Article by Shane Hoover, The Canton (Ohio) Repository
“The numbers don’t lie,” said Christian Adams, Clean Energy Associate with Environment Ohio, during a press conference next to the Mahoning River. “Fracking has taken a dirty and destructive toll on our environment and if fracking continues unchecked, it’s only going to get worse.”
Fracking is a popular term for the practice of horizontally drilling wells, then injecting them with water, chemicals and sand under high pressure to fracture rock formations, thereby releasing natural gas and oil. The process is being used in the Utica and Marcellus shale regions of Ohio.
Supporters of unconventional drilling say it will boost the state and national economies. Opponents say it damages water resources, pollutes the air, scars the land and produces waste laced with toxic chemicals and radioactive elements.
According to the report, the impact of fracking in Ohio between 2005 and 2012 has included:
• 334 wells (234 drilled last year).
• 1.4 billion gallons of water used.
• 30 million gallons of waste water produced in 2012.
• The release of the equivalent of 420,000 metric tons of carbon dioxide.
• 1,600 acres damaged.
The report, titled “Fracking By the Numbers,” was written by authors with the Frontier Group and the Environment America Research & Policy Center who said they relied on numbers reported to the state by drillers in compiling Ohio’s numbers.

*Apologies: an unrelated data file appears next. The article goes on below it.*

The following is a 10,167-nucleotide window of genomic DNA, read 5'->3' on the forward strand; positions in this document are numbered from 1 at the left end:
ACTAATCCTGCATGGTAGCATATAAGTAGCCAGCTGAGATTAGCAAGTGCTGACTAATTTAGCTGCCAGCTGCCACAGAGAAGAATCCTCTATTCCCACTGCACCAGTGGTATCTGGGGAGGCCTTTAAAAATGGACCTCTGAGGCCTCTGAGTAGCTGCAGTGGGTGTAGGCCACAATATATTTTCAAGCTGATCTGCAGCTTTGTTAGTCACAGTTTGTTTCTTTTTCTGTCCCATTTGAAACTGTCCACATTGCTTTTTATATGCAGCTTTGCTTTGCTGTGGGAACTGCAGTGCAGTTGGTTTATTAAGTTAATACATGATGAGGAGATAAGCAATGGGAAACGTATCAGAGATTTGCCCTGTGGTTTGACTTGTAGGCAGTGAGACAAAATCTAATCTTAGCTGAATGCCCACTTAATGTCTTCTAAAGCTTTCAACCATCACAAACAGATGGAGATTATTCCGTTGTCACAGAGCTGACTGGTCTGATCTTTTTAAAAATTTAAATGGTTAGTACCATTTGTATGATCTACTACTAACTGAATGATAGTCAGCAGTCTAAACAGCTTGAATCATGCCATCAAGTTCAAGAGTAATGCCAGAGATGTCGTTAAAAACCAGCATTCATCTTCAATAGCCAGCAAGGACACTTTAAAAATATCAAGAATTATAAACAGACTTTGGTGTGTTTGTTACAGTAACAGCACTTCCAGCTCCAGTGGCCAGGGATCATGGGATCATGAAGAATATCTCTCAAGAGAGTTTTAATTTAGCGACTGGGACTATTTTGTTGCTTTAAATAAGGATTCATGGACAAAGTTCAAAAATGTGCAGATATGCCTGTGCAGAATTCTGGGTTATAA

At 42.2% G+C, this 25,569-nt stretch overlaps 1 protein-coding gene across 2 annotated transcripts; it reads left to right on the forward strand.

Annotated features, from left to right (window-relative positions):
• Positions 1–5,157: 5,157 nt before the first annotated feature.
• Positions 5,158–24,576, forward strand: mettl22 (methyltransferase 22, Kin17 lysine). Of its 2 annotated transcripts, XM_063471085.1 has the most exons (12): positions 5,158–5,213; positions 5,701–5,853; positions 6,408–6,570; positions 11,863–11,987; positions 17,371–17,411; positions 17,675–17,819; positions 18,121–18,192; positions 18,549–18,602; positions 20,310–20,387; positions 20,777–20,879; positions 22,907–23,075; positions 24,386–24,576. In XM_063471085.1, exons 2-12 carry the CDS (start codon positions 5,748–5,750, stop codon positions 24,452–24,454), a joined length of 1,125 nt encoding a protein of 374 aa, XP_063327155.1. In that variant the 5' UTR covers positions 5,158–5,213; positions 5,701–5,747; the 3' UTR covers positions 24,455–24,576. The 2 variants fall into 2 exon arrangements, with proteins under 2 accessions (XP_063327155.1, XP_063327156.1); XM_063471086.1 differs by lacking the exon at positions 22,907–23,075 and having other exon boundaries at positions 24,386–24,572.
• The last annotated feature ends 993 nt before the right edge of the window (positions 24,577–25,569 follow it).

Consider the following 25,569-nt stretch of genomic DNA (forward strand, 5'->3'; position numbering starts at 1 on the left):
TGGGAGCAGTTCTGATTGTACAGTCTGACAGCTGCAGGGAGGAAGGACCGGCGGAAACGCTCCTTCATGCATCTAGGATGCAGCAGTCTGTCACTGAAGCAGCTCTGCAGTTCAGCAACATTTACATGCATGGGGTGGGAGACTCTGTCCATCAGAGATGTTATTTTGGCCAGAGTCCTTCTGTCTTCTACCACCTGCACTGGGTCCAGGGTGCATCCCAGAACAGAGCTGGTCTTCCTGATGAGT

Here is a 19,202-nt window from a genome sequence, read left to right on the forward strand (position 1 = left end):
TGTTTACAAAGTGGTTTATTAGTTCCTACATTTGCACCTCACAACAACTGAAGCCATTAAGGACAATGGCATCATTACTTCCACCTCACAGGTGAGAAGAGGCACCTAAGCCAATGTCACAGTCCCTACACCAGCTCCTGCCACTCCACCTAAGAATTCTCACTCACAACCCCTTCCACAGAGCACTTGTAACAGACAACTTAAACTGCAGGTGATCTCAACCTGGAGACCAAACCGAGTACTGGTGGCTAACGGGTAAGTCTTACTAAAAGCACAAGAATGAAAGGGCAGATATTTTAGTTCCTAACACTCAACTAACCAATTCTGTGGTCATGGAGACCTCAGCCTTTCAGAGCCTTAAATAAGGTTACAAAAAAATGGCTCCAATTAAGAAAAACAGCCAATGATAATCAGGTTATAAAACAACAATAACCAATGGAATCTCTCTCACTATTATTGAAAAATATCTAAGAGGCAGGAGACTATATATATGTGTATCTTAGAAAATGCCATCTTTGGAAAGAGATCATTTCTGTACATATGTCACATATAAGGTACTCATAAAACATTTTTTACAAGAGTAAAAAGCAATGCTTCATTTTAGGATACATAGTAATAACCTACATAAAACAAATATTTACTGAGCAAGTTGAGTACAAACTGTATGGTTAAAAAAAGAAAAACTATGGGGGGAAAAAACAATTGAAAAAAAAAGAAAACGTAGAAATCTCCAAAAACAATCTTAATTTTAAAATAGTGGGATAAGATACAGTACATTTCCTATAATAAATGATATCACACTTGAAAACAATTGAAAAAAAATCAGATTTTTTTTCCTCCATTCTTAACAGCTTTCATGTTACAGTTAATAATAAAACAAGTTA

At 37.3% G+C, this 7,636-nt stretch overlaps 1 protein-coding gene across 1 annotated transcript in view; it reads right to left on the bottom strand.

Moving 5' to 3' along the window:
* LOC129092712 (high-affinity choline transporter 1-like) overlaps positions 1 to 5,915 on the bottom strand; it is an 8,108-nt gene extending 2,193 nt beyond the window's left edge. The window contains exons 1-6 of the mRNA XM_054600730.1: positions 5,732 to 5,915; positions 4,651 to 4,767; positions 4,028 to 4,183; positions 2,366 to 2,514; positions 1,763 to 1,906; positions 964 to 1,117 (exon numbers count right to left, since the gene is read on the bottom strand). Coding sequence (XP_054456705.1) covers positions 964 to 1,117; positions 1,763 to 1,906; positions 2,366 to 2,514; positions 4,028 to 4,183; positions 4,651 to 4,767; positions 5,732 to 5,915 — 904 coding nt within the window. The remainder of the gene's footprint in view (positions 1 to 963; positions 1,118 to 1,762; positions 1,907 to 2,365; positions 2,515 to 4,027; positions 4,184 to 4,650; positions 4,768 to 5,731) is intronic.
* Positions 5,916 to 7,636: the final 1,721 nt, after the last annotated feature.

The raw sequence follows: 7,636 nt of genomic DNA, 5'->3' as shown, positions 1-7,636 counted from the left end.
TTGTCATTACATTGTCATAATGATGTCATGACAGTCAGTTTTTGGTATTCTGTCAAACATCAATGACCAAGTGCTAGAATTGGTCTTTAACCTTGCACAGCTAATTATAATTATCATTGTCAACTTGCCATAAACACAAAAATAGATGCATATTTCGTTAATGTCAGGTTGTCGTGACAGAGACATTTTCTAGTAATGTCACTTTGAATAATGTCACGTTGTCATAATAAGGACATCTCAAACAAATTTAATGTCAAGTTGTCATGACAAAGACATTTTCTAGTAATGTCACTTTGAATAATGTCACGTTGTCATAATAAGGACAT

By any measure, unconventional drilling is still small scale in Ohio. For example, neighboring Pennsylvania has had 6,651 wells since 2005, with a corresponding increase in impacts, according to the report, which estimates there are 82,000 fracking wells across the country.
“The trajectory of the oil and gas industry is to dramatically expand its drilling here in Ohio and in the Marcellus region, which will lead to an even greater amount of waste and more environmental and health problems,” said Vanessa Pesec of the Network For Oil & Gas Accountability and Protection.
Creating a sufficient regulatory system is implausible given the scale and severity of fracking’s impact, according to the report.
Adams and Pesec said Ohio should pass a moratorium on unconventional drilling, and they called on federal officials to strengthen hazardous waste laws for drilling waste and to enact more protections for public land.
The location of the press conference was noteworthy for two reasons. Youngstown was the site of earthquakes triggered by waste-water injection in 2011, and earlier this year authorities discovered that illegally dumped drilling waste water had polluted the Mahoning River.